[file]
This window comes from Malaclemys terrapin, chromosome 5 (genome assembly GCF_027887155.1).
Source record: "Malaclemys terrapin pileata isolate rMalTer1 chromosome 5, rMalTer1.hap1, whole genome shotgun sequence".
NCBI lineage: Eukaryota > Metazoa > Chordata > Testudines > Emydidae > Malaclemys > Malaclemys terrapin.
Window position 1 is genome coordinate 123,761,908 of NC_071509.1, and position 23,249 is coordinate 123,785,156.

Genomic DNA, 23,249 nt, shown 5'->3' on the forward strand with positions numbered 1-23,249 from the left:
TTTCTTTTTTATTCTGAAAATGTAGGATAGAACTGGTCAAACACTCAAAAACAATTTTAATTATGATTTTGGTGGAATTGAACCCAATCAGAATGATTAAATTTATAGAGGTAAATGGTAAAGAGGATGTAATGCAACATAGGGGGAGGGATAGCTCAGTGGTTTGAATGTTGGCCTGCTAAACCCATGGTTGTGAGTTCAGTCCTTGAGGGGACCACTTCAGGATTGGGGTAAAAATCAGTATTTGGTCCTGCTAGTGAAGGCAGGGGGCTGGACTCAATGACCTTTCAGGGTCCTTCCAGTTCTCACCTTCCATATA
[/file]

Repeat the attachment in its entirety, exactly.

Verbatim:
This window comes from Malaclemys terrapin, chromosome 5 (genome assembly GCF_027887155.1).
Source record: "Malaclemys terrapin pileata isolate rMalTer1 chromosome 5, rMalTer1.hap1, whole genome shotgun sequence".
NCBI lineage: Eukaryota > Metazoa > Chordata > Testudines > Emydidae > Malaclemys > Malaclemys terrapin.
Window position 1 is genome coordinate 123,761,908 of NC_071509.1, and position 23,249 is coordinate 123,785,156.

Genomic DNA, 23,249 nt, shown 5'->3' on the forward strand with positions numbered 1-23,249 from the left:
TTTCTTTTTTATTCTGAAAATGTAGGATAGAACTGGTCAAACACTCAAAAACAATTTTAATTATGATTTTGGTGGAATTGAACCCAATCAGAATGATTAAATTTATAGAGGTAAATGGTAAAGAGGATGTAATGCAACATAGGGGGAGGGATAGCTCAGTGGTTTGAATGTTGGCCTGCTAAACCCATGGTTGTGAGTTCAGTCCTTGAGGGGACCACTTCAGGATTGGGGTAAAAATCAGTATTTGGTCCTGCTAGTGAAGGCAGGGGGCTGGACTCAATGACCTTTCAGGGTCCTTCCAGTTCTCACCTTCCATATA